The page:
Hardy Oriental and Asiatic Lilies

By Alita Battey-Pratt

This year Gardening Kingston is offering our members the opportunity to purchase bulbs for spring planting and future summer blooms. We started the offerings by featuring the bulbs that gardeners plant each spring and dig up for storage each autumn because they are not hardy during the Canadian winter. However, there are also bulbs that may be planted in the spring or fall which are hardy enough to remain in the ground year after year with little care. Among these bulbs are the species lilies, and their Oriental and Asiatic hybrids which are beautiful, exotic, and long-lasting. The terms ‘Asiatic’ and ‘Oriental’ are often used in a broad, descriptive sense, to distinguish their ‘habit’. Asiatic lilies form large sturdy masses of gorgeous blooms in June and July, whereas Oriental lilies are taller, often noted for their fragrance, bloom in July and August, and expand, over the years, into large clumps.
Photos: Alita Battey-Pratt

Summer Bulbs

By David Kelly

Over the next few months, in preparation for our first on-line sale of Summer Bulbs, we will bring you articles about the selections we've made and how summer bulbs can be incorporated into your garden plans. We've tried to bring you a broad selection, focusing on shorter varieties that can easily be accommodated in smaller gardens, and in most cases, patio and garden planters.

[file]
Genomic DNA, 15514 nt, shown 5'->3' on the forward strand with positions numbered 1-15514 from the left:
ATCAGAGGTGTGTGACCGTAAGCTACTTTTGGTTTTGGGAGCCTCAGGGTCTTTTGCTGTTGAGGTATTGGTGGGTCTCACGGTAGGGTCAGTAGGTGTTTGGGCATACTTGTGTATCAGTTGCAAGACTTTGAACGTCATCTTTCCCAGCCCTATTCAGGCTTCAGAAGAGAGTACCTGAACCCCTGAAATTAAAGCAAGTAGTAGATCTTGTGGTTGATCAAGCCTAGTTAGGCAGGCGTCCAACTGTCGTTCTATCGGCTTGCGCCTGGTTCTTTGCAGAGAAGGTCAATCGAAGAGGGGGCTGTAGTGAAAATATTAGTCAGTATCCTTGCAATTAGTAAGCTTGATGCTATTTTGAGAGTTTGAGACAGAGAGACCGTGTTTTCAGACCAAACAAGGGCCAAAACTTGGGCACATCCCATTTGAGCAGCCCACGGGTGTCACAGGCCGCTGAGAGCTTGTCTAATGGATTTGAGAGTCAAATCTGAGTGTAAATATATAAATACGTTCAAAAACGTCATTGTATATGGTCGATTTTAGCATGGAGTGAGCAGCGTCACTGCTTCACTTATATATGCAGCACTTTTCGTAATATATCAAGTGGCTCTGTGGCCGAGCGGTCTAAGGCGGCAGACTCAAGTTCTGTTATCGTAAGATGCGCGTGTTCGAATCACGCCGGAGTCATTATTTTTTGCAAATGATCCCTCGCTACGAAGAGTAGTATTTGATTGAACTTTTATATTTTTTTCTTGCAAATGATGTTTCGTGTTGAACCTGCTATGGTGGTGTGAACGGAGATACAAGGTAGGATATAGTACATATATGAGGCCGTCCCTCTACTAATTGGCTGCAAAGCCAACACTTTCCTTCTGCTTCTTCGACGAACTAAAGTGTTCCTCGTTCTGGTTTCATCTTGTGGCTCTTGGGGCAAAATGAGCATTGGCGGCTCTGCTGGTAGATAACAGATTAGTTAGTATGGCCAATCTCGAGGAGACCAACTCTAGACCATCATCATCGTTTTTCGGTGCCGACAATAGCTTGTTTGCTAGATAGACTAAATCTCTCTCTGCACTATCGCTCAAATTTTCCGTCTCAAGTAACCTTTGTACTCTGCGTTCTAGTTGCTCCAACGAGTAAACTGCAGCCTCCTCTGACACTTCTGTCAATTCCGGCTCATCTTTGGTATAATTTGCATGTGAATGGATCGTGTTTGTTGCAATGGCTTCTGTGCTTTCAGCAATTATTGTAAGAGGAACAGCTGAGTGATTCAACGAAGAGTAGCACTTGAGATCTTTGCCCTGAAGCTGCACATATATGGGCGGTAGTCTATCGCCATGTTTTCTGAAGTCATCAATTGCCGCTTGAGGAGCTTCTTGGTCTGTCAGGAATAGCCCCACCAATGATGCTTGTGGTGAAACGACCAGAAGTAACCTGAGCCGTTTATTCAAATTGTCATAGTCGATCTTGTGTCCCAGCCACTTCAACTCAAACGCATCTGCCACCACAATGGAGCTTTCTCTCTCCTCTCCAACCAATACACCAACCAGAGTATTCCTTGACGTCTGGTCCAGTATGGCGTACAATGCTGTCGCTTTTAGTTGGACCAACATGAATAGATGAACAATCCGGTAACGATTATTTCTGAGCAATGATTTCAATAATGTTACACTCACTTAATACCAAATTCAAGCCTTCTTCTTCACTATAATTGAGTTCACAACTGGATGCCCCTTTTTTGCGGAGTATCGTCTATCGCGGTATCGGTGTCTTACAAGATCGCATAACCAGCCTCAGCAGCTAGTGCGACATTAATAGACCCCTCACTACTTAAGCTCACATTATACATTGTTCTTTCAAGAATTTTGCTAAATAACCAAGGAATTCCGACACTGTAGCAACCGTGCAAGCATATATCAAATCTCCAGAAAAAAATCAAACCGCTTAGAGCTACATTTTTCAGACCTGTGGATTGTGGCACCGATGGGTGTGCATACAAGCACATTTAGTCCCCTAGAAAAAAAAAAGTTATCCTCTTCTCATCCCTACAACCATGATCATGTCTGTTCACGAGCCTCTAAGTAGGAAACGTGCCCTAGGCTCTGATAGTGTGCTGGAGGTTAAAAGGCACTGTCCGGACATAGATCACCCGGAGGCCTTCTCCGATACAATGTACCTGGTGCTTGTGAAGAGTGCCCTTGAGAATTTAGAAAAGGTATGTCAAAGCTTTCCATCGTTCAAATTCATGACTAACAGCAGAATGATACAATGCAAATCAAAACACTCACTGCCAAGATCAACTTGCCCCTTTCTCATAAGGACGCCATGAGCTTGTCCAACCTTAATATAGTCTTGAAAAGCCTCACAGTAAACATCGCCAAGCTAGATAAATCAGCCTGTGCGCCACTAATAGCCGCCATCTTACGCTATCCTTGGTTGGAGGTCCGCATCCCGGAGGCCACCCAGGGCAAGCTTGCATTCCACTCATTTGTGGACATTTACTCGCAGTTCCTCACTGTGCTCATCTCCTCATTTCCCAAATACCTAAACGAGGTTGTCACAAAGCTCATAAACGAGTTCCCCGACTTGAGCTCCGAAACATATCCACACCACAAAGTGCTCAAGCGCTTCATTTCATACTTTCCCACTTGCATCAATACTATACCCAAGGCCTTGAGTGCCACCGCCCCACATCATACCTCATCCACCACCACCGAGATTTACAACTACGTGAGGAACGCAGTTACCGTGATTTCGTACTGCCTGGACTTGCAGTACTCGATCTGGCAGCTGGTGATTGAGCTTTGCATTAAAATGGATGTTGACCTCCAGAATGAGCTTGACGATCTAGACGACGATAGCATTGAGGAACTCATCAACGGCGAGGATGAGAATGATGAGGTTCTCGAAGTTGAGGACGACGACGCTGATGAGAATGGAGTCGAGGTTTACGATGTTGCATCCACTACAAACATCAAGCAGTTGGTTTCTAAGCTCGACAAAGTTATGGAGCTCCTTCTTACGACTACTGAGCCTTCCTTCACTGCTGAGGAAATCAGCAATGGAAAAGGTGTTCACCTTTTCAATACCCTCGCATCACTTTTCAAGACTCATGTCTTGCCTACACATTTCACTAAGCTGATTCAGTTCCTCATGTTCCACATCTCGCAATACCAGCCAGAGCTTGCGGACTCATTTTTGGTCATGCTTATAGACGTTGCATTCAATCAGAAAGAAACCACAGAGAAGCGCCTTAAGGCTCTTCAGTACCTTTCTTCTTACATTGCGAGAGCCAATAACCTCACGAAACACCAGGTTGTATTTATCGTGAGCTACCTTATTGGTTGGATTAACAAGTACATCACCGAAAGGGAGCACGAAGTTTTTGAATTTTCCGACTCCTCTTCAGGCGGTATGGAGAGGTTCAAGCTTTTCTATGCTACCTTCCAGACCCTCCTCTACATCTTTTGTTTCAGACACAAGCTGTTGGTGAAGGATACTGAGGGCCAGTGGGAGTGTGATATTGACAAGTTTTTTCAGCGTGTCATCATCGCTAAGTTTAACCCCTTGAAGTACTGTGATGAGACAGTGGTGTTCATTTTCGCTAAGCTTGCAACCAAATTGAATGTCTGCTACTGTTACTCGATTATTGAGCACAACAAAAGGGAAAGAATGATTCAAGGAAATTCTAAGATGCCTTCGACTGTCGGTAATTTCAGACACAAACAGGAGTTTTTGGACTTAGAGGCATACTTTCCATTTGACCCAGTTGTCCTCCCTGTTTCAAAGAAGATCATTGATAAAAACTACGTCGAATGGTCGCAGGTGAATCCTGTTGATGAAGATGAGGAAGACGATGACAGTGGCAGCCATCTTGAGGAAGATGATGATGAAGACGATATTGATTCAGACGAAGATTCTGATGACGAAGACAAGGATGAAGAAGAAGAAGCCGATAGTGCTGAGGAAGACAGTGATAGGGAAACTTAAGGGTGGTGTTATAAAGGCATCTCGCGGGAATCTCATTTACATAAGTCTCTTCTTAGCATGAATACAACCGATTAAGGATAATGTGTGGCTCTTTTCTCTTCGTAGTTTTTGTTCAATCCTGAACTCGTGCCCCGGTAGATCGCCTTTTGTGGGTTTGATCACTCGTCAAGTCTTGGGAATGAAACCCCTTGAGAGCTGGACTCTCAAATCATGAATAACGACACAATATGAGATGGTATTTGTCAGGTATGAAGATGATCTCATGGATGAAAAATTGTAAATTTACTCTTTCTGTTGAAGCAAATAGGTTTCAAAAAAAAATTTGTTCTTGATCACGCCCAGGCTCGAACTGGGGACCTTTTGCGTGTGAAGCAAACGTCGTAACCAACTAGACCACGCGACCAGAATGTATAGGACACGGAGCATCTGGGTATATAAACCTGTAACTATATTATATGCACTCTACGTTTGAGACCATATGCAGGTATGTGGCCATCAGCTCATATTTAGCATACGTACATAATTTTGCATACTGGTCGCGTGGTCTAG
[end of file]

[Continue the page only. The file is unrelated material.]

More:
In the two previous issues we showed you these:

Here are a few more...

Chasmanthe floribunda 'Saturnus'

A member of the Iridaceae (iris) family, Chasmanthe is a small genus of only three species and is closely related to Crocosmia. The resemblance can certainly be seen in the sword-like folliage. C. floribunda is endemic to Cape Province in South Africa and is also known by the common name African flag.

Gladiolus Glamini 'Eva'

While many of the summer flowering bulbs available on the market today still seem exotic in a Canadian garden, gladioli would have been a mainstay even in our great grandparents’ gardens. Of course, that doesn’t mean to say that they haven’t changed since then. Recently introduced Glamini dwarf hybrids are about half the height of traditional glads.

Lilium 'Rio de Janeiro'

While the word, lily, makes its way into the common name of so many plants that are not true lilies, the Asiatic lily truly is part of the Liliaceae family and the genus Lilium. The genus consists of some 100 species of bulbous, herbaceous perennials and the Asiatic varieties are the result of hybridization between some of these.